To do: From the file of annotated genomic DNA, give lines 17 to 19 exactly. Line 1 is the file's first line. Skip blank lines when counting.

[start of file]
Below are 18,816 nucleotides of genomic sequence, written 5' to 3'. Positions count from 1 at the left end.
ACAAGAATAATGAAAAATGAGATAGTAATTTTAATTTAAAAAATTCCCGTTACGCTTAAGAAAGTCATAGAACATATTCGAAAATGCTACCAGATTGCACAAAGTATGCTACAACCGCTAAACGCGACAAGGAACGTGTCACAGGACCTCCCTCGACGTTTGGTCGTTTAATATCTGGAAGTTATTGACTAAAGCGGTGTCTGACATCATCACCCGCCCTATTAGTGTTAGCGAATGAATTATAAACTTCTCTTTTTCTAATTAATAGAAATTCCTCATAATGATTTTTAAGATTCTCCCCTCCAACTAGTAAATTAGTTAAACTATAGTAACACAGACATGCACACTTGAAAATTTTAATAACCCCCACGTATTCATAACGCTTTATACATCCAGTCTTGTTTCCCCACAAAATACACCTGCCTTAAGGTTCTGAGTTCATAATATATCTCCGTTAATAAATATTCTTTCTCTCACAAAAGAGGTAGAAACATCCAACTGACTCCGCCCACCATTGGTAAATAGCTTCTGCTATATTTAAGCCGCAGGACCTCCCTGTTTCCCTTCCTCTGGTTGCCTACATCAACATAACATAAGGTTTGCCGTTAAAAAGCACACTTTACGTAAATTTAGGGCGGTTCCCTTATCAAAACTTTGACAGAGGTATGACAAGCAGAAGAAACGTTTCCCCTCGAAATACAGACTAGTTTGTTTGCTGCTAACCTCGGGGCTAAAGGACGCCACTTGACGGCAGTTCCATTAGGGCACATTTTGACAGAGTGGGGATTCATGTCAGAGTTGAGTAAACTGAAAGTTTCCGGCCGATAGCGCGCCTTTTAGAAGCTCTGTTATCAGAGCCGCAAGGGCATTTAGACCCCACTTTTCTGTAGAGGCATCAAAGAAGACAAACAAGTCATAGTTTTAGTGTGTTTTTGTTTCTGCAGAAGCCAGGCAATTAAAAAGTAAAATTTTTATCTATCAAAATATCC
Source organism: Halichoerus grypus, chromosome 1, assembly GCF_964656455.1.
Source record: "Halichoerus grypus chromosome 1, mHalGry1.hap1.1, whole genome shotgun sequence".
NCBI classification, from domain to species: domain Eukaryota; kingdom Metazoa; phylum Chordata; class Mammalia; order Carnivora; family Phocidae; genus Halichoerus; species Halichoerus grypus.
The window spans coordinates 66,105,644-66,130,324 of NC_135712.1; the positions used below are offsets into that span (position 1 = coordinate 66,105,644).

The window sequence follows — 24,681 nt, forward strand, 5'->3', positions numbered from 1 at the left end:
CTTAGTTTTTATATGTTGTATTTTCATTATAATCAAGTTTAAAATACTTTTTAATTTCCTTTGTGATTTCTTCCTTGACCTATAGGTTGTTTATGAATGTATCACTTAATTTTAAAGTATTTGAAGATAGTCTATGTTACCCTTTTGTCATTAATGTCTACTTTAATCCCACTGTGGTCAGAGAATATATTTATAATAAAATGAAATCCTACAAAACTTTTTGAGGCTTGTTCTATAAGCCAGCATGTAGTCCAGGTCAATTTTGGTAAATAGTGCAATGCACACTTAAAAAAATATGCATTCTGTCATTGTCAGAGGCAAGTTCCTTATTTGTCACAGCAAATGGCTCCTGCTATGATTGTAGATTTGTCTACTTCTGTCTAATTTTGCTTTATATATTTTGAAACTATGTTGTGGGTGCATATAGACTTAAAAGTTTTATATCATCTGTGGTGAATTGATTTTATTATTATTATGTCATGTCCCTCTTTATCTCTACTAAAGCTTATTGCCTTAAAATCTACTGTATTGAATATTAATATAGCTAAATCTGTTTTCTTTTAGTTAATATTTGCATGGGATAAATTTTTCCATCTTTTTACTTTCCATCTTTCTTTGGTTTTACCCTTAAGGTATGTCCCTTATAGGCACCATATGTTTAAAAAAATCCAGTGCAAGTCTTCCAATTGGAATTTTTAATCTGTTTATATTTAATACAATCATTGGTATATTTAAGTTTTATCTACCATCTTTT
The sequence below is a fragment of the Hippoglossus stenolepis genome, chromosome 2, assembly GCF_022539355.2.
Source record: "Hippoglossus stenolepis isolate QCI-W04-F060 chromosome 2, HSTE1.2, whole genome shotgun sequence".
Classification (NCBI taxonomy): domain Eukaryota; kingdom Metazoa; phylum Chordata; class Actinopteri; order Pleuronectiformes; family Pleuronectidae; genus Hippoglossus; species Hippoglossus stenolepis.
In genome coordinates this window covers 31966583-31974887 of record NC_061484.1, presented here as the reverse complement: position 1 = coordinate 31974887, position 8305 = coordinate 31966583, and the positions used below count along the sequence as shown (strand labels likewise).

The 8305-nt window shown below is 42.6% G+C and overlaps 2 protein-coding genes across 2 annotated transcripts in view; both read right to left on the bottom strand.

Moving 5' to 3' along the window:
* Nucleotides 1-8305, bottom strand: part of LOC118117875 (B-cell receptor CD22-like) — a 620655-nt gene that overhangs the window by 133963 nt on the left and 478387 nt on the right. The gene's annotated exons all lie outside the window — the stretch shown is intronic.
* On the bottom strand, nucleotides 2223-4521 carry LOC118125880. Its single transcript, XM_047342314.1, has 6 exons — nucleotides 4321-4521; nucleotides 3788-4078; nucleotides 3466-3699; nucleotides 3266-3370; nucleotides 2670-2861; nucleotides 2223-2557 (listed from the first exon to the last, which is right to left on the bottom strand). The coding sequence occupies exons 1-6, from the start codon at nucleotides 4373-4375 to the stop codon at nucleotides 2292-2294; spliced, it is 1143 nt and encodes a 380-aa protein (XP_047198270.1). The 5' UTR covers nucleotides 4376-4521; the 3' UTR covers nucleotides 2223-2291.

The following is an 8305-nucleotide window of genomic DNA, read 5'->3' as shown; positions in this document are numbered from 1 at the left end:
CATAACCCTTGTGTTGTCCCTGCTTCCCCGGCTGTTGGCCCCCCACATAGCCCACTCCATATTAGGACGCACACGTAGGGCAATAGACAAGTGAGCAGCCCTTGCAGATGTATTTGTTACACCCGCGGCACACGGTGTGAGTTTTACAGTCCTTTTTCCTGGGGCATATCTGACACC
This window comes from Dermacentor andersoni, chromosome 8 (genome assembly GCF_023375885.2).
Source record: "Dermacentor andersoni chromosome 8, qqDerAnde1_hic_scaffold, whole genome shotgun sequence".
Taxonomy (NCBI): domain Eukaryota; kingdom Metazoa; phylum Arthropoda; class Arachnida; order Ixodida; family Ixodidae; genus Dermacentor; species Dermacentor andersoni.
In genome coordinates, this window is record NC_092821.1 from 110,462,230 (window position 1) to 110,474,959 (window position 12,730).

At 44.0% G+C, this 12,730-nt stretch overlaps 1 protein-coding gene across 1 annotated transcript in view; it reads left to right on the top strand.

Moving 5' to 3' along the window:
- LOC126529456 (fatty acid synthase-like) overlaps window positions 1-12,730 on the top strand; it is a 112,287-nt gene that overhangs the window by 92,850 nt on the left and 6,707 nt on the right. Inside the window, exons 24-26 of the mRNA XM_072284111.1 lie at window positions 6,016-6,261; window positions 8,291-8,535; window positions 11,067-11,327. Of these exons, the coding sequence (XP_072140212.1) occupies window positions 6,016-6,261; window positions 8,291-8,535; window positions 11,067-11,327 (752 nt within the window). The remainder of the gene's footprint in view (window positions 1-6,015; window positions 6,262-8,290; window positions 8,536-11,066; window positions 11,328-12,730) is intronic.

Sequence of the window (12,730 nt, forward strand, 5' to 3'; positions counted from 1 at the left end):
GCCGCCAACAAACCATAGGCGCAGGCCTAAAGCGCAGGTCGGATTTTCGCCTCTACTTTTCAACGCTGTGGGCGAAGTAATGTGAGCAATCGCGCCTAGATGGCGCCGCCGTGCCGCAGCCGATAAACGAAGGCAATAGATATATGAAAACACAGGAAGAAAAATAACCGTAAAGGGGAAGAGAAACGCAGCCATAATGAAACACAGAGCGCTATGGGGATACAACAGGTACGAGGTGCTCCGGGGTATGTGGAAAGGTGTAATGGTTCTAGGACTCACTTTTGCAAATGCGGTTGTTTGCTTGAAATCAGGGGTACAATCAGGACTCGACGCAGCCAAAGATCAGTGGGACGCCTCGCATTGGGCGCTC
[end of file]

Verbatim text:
The following is an 8305-nucleotide window of genomic DNA, read 5'->3' as shown; positions in this document are numbered from 1 at the left end:
CATAACCCTTGTGTTGTCCCTGCTTCCCCGGCTGTTGGCCCCCCACATAGCCCACTCCATATTAGGACGCACACGTAGGGCAATAGACAAGTGAGCAGCCCTTGCAGATGTATTTGTTACACCCGCGGCACACGGTGTGAGTTTTACAGTCCTTTTTCCTGGGGCATATCTGACACC
This window comes from Dermacentor andersoni, chromosome 8 (genome assembly GCF_023375885.2).